The Defense: Well, damn. Aside from blaming his word processor for not informing him that he was plagiarizing (Damn you, Clippy!), Associate Justice Del Castillo threatened anyone who called him out on the controversy with contempt. You show ‘em who lays down the law, sir!

The Aftermath: We now have legal precedent to show that people who “did not intend to plagiarize” could very well get away with it scot-free if they managed to prove it. That’s right: we can now make that amazing novel about a wizard boy who grows up in a wizarding school and name him Harold Potbringer, and just say we never “intended” to plagiarize J.K. Rowling. Money!

6. Cueshe Rips Off Silverchair, But Still Manages To Suck

More like Cuesh*t, amirite?

The Ripoff: In “their” “hit” single “Stay,” the “band” known as Cueshe decided to “pay” an “homage” to both Silverchair’s “The Greatest View” and Simple Plan’s “Perfect”, but still somehow create horrible “music” while they’re at it. Read the Pinoy Exchange thread to see for yourself.

The Defense: Despite the fact that people can totally hear something once and have it affect them subconsciously, Cueshe claimed they were “unfamiliar” with the music of Silverchair and thus could not have possibly copied “The Greatest View,” in their very brief defense of their music.

On the other hand, I wish I could also claim I were unfamiliar with the “music” of Cueshe, myself. Blech.

The Aftermath: Nobody seems to care nowadays that this ripoff happened. Thankfully, nobody seems to care about Cueshe nowadays, either.

5. Department Of Tourism Rips Off Polska, Excites International Porn Sites

Don't worry about ripping off Poland. Nobody would ever know.

The Ripoff: In what was probably the most ill-advised tourism slogan ever since “Come to Abbottabad! Bin Laden’s chalk outline is still here,” the DOT decided to run a campaign called “Pilipinas Kay Ganda,” which had a logo that looked veeeery suspiciously like Poland’s own tourism effort.

The Defense: Finger-pointing, mostly. Not only was the logo a ripoff, but in promoting the campaign, they used the unfortunate URL:, which was only one letter away from a porn site. No, we’re not giving you the URL for that.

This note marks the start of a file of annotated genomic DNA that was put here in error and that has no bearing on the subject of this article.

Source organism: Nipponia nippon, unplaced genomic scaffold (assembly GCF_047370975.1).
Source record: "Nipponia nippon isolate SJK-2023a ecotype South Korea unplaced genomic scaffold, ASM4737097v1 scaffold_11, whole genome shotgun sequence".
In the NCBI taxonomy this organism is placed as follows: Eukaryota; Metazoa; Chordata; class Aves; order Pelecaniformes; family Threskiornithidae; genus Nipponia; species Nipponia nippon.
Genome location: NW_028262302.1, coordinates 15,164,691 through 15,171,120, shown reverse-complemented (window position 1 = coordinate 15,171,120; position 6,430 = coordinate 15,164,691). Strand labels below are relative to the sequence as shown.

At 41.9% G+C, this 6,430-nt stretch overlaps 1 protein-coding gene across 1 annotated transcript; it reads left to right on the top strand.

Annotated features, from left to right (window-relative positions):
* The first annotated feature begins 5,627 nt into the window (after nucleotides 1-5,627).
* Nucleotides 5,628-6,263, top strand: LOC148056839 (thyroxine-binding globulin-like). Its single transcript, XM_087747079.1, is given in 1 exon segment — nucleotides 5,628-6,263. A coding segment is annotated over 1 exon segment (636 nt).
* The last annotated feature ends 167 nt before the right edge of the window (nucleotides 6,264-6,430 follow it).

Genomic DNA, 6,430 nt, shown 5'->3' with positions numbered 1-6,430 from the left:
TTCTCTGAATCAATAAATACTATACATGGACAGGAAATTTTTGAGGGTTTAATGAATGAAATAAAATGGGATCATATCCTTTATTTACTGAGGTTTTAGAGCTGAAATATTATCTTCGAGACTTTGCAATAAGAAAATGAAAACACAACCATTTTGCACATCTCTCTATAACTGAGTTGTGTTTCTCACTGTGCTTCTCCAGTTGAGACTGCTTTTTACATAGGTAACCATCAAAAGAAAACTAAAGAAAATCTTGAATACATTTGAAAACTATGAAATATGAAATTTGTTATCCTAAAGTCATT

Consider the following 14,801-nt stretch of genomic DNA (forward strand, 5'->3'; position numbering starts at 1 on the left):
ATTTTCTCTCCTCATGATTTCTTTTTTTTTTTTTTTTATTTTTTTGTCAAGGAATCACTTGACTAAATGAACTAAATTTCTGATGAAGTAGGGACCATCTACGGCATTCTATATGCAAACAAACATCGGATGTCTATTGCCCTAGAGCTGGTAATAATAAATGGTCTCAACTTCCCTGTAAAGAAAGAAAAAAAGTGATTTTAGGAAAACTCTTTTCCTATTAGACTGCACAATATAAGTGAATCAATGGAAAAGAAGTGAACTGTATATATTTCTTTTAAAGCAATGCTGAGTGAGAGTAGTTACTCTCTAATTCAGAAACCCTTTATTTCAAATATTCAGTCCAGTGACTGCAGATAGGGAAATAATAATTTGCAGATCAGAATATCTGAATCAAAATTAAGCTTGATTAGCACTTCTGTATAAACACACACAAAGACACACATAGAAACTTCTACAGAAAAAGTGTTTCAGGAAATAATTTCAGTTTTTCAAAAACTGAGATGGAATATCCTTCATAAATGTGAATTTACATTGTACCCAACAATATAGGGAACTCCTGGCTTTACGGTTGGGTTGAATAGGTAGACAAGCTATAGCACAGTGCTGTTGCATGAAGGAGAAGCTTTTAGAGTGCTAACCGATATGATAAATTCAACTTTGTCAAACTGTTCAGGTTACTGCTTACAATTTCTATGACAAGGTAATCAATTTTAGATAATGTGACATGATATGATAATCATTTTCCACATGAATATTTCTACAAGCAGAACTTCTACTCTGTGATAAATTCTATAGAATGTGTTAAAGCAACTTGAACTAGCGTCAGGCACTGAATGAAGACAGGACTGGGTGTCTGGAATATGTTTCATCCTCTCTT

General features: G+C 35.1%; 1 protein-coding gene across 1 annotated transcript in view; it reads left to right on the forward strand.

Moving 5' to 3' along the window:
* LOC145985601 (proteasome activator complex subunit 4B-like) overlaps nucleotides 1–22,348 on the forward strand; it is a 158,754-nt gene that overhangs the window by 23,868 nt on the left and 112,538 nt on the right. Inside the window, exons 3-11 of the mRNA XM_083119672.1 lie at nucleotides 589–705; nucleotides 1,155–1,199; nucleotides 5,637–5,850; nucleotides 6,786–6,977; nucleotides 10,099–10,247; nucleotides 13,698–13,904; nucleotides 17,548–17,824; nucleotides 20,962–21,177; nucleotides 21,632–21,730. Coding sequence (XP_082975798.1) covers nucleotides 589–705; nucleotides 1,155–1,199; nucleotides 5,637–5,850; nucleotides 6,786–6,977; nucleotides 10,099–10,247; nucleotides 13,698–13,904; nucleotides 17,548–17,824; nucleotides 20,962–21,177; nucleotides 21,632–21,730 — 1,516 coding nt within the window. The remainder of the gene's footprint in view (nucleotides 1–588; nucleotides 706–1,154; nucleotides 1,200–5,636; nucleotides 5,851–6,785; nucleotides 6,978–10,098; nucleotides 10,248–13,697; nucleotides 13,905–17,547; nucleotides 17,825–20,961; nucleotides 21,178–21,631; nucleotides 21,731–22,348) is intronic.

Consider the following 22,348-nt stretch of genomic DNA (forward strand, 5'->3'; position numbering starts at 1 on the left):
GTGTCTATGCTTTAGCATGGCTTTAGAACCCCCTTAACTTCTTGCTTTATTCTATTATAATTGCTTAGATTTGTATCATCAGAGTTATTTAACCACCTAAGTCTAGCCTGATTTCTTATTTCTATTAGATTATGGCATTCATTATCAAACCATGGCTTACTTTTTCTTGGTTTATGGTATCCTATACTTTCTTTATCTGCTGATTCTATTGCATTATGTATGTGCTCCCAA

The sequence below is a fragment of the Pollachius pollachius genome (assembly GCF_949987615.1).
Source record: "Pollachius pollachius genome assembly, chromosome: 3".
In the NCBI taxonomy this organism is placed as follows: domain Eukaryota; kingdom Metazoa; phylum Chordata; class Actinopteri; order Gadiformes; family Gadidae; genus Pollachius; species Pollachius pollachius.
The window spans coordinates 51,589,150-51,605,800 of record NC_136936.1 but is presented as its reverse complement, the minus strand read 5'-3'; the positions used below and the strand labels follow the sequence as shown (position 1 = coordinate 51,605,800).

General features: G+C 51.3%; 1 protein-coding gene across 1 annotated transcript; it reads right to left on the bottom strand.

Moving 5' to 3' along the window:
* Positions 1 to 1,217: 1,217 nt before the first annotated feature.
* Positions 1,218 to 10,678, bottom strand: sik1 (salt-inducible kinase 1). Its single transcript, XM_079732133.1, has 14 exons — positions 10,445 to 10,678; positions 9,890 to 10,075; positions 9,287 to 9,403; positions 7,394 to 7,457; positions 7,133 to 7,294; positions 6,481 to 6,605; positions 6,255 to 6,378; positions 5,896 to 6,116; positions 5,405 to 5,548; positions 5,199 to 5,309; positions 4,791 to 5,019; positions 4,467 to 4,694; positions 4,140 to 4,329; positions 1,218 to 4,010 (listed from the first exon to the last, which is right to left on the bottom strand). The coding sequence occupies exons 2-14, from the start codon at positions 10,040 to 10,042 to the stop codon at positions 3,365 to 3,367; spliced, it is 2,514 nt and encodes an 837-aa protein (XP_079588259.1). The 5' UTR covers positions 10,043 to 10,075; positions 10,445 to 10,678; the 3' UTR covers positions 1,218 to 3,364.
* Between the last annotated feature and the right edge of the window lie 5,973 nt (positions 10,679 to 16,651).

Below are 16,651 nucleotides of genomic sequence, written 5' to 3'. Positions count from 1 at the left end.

The Aftermath:  The campaign just quickly died a natural death. And then, “It’s More Fun In The Philipines” came along, and aside from an allegation that it was ripped off from an old Switzerland tourism campaign (That was quickly discarded when Switzerland itself approved of the campaign.), this one became a runaway success

4. Orange And Lemons Sings About How Great It Is To Be A Pinoy – By Stealing The Melody Of An English Band

So ironic, it's like rain on your wedding day!

The Ripoff: “Pinoy Ako” was probably the biggest OPM song the year it came out, as it supported the phenomenal first season of Pinoy Big Brother on TV. Except there was very little “Original” or “Pinoy” about this music, as it turns out. In 1985, English band The Care released a song called “Chandeliers,” and, well, just listen to it mashed up seamlessly with the O&L hit.

The Defense: “It’s unfair!” Apparently, if they cry hard enough about it, they could pretend they were innocent, as they then proceeded to explain how they knew exactly what they were doing when they ripped off Chandeliers just enough for it to still not be considered outright plagiarism.

The Aftermath: In 2006, Orange And Lemons insisted that the controversy made their group more popular than ever, and that it was a positive for them. A year later, they disbanded. Huh.

3. Ogie Alcasid Writes Awesome Song For Regine Velasquez, Promptly Gets Copied By Jang Hye Jin

I don't understand a word, but I'm still mesmerized.